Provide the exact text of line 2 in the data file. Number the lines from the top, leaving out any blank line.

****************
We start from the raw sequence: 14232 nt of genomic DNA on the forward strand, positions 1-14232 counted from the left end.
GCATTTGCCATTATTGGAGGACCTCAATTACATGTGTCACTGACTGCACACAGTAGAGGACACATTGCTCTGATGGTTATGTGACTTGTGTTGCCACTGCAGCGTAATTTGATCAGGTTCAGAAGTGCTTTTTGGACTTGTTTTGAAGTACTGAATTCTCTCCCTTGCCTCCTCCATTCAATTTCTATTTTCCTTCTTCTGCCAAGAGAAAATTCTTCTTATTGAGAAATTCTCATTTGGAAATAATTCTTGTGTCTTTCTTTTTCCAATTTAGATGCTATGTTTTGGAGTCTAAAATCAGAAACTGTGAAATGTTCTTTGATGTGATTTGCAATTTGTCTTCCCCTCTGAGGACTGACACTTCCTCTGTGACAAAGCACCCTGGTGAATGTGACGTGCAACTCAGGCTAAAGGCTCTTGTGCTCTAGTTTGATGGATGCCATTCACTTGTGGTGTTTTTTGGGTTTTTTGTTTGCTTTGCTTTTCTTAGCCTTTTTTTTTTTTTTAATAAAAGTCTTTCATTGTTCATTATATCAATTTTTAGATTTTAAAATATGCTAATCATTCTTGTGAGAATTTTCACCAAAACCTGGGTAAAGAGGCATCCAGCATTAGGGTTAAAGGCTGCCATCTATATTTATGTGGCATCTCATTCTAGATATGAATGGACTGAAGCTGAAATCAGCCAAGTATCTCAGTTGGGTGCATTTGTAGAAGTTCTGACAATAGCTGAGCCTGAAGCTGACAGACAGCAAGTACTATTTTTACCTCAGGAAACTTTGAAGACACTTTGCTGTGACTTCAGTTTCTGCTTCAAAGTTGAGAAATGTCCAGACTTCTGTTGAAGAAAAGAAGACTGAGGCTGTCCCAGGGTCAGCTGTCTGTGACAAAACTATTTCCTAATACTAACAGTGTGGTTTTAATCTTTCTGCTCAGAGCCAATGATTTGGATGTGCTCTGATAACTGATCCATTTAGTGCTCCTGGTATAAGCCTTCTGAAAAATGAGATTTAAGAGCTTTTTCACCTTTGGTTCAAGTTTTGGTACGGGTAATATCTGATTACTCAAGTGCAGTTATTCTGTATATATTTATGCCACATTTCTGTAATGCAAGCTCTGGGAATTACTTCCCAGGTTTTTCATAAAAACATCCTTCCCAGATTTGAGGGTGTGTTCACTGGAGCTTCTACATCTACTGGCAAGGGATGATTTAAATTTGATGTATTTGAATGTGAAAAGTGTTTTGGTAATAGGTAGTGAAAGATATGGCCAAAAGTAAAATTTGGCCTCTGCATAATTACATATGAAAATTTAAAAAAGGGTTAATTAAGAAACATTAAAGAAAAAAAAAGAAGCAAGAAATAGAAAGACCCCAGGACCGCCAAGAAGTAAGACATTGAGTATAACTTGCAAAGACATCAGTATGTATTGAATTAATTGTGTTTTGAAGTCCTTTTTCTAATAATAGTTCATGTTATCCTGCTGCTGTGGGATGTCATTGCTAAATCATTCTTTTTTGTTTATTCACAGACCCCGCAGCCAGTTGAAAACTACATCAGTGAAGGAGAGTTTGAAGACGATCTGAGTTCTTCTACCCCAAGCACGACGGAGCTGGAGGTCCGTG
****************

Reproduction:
GCATTTGCCATTATTGGAGGACCTCAATTACATGTGTCACTGACTGCACACAGTAGAGGACACATTGCTCTGATGGTTATGTGACTTGTGTTGCCACTGCAGCGTAATTTGATCAGGTTCAGAAGTGCTTTTTGGACTTGTTTTGAAGTACTGAATTCTCTCCCTTGCCTCCTCCATTCAATTTCTATTTTCCTTCTTCTGCCAAGAGAAAATTCTTCTTATTGAGAAATTCTCATTTGGAAATAATTCTTGTGTCTTTCTTTTTCCAATTTAGATGCTATGTTTTGGAGTCTAAAATCAGAAACTGTGAAATGTTCTTTGATGTGATTTGCAATTTGTCTTCCCCTCTGAGGACTGACACTTCCTCTGTGACAAAGCACCCTGGTGAATGTGACGTGCAACTCAGGCTAAAGGCTCTTGTGCTCTAGTTTGATGGATGCCATTCACTTGTGGTGTTTTTTGGGTTTTTTGTTTGCTTTGCTTTTCTTAGCCTTTTTTTTTTTTTTAATAAAAGTCTTTCATTGTTCATTATATCAATTTTTAGATTTTAAAATATGCTAATCATTCTTGTGAGAATTTTCACCAAAACCTGGGTAAAGAGGCATCCAGCATTAGGGTTAAAGGCTGCCATCTATATTTATGTGGCATCTCATTCTAGATATGAATGGACTGAAGCTGAAATCAGCCAAGTATCTCAGTTGGGTGCATTTGTAGAAGTTCTGACAATAGCTGAGCCTGAAGCTGACAGACAGCAAGTACTATTTTTACCTCAGGAAACTTTGAAGACACTTTGCTGTGACTTCAGTTTCTGCTTCAAAGTTGAGAAATGTCCAGACTTCTGTTGAAGAAAAGAAGACTGAGGCTGTCCCAGGGTCAGCTGTCTGTGACAAAACTATTTCCTAATACTAACAGTGTGGTTTTAATCTTTCTGCTCAGAGCCAATGATTTGGATGTGCTCTGATAACTGATCCATTTAGTGCTCCTGGTATAAGCCTTCTGAAAAATGAGATTTAAGAGCTTTTTCACCTTTGGTTCAAGTTTTGGTACGGGTAATATCTGATTACTCAAGTGCAGTTATTCTGTATATATTTATGCCACATTTCTGTAATGCAAGCTCTGGGAATTACTTCCCAGGTTTTTCATAAAAACATCCTTCCCAGATTTGAGGGTGTGTTCACTGGAGCTTCTACATCTACTGGCAAGGGATGATTTAAATTTGATGTATTTGAATGTGAAAAGTGTTTTGGTAATAGGTAGTGAAAGATATGGCCAAAAGTAAAATTTGGCCTCTGCATAATTACATATGAAAATTTAAAAAAGGGTTAATTAAGAAACATTAAAGAAAAAAAAAGAAGCAAGAAATAGAAAGACCCCAGGACCGCCAAGAAGTAAGACATTGAGTATAACTTGCAAAGACATCAGTATGTATTGAATTAATTGTGTTTTGAAGTCCTTTTTCTAATAATAGTTCATGTTATCCTGCTGCTGTGGGATGTCATTGCTAAATCATTCTTTTTTGTTTATTCACAGACCCCGCAGCCAGTTGAAAACTACATCAGTGAAGGAGAGTTTGAAGACGATCTGAGTTCTTCTACCCCAAGCACGACGGAGCTGGAGGTCCGTG